The Fed is currently aiming for a soft landing, bringing inflation down without causing too much damage across the rest of the economy. Knowing that interest rates have a broad impact on the borrowing abilities of both businesses and consumers, the Federal Open Market Committee (FOMC) – the monetary policy arm of the Fed – looks for signs of pressure on the economy. This includes increasing unemployment claims.

The Fed is looking for more signals that inflation is softening on a sustainable basis. Assuming officials see data supporting this, the majority of the Fed has signaled three rate cuts this year.

The current target range for the federal funds rate is 5.25% – 5.5%. Quarterly projections show that most participants think the rate will be 4.6% in 2024. While there’s no strict rule, the Fed generally lowers rates in increments of 0.25% over several meetings outside of a shock such as the pandemic.

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Why Has The Fed Lowered The Federal Funds Rate In The Past?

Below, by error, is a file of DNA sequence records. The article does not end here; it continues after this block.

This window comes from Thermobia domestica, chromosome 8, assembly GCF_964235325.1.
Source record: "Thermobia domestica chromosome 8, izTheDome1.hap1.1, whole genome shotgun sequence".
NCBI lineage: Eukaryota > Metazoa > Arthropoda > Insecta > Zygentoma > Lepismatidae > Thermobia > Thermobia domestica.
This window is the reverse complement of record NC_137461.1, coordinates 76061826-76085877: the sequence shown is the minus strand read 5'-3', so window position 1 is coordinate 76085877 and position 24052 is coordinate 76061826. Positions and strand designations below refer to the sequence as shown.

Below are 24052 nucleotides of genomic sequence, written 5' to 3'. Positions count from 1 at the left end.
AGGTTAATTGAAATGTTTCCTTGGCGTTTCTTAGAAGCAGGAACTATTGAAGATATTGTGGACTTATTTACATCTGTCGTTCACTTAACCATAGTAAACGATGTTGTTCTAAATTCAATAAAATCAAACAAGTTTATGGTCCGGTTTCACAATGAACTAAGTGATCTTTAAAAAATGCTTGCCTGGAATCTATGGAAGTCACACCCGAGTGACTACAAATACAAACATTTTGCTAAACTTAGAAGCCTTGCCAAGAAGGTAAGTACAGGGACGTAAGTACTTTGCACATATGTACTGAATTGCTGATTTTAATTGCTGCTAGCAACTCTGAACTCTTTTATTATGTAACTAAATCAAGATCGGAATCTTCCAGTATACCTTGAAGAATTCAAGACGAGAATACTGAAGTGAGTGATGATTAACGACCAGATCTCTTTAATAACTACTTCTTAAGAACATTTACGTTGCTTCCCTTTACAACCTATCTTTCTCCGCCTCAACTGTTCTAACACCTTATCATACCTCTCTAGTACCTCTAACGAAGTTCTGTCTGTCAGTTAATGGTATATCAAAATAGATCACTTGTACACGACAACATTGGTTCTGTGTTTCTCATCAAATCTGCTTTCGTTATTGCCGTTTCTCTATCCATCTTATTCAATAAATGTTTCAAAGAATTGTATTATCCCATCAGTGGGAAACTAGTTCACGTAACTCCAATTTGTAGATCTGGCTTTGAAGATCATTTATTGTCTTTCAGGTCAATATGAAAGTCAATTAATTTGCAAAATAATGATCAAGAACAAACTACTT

Historically, the Federal Reserve has lowered the federal funds rate as part of its strategy in response to the economic effects of a recession. The last major long-term recession we had was right around 2007 – mid-2009. At the time, the Fed dropped rates 10 times in varying increments between September 2007 and December of the following year.

When it came to the pandemic, the Fed cut rates by 1.5 percentage points over a period of 2 weeks. The goal then was to support the economy as various sectors temporarily shut down, leaving people out of work.

Partly spurred by pandemic-related stimulus and supply chain issues, inflation eventually started to rise at levels not seen in some time. The Federal Reserve has since raised the target for the federal funds rate 11 times since March 2022 to work to get it back under control. The Fed is now trying to thread a very fine needle on inflation while keeping unemployment relatively low.

If there’s less money in circulation due to interest rates, consumers tend to spend less, which brings prices down over time. However, raising interest rates too much puts a big damper on both consumer and business borrowing and spending, which tends to lead to recession.

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How Does The Federal Funds Rate Affect Other Rates?

While they aren’t expressly correlated, the federal funds rate tends to affect consumer rates. Short-term interest rates, like those associated with credit cards, tend to be the most impacted, followed by personal and car loans.